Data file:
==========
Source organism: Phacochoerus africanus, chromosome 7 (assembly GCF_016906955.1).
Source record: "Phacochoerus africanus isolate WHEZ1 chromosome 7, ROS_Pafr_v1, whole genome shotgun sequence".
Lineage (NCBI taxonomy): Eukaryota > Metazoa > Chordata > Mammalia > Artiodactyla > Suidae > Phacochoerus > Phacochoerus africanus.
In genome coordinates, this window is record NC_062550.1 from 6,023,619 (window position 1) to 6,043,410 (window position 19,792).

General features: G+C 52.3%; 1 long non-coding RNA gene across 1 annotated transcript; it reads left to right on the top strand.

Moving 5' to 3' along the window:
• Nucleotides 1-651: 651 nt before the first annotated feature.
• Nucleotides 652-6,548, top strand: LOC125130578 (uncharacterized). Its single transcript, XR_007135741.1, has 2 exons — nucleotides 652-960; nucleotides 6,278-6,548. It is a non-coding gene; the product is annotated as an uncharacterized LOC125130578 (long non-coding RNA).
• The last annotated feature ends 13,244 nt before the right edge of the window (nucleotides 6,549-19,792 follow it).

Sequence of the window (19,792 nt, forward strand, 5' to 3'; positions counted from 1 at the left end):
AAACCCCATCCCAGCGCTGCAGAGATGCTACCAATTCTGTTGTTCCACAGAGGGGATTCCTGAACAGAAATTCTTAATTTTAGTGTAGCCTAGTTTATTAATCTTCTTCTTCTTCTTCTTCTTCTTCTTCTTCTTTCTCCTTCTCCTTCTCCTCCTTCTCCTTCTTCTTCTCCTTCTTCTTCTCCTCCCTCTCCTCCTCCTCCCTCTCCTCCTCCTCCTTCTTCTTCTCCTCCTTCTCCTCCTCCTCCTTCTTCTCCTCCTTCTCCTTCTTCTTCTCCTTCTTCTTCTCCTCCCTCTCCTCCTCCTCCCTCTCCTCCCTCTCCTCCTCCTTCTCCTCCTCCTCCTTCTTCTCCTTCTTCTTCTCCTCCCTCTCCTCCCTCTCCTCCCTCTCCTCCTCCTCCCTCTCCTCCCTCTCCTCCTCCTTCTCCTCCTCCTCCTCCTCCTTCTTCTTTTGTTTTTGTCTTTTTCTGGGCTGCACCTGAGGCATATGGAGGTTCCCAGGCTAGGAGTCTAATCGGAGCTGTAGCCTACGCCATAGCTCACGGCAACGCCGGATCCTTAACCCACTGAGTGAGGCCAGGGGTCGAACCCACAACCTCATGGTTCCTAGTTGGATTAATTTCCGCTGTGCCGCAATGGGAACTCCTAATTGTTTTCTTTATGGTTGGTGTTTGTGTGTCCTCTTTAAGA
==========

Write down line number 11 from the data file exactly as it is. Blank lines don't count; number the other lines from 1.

AAACCCCATCCCAGCGCTGCAGAGATGCTACCAATTCTGTTGTTCCACAGAGGGGATTCCTGAACAGAAATTCTTAATTTTAGTGTAGCCTAGTTTATTAATCTTCTTCTTCTTCTTCTTCTTCTTCTTCTTCTTTCTCCTTCTCCTTCTCCTCCTTCTCCTTCTTCTTCTCCTTCTTCTTCTCCTCCCTCTCCTCCTCCTCCCTCTCCTCCTCCTCCTTCTTCTTCTCCTCCTTCTCCTCCTCCTCCTTCTTCTCCTCCTTCTCCTTCTTCTTCTCCTTCTTCTTCTCCTCCCTCTCCTCCTCCTCCCTCTCCTCCCTCTCCTCCTCCTTCTCCTCCTCCTCCTTCTTCTCCTTCTTCTTCTCCTCCCTCTCCTCCCTCTCCTCCCTCTCCTCCTCCTCCCTCTCCTCCCTCTCCTCCTCCTTCTCCTCCTCCTCCTCCTCCTTCTTCTTTTGTTTTTGTCTTTTTCTGGGCTGCACCTGAGGCATATGGAGGTTCCCAGGCTAGGAGTCTAATCGGAGCTGTAGCCTACGCCATAGCTCACGGCAACGCCGGATCCTTAACCCACTGAGTGAGGCCAGGGGTCGAACCCACAACCTCATGGTTCCTAGTTGGATTAATTTCCGCTGTGCCGCAATGGGAACTCCTAATTGTTTTCTTTATGGTTGGTGTTTGTGTGTCCTCTTTAAGA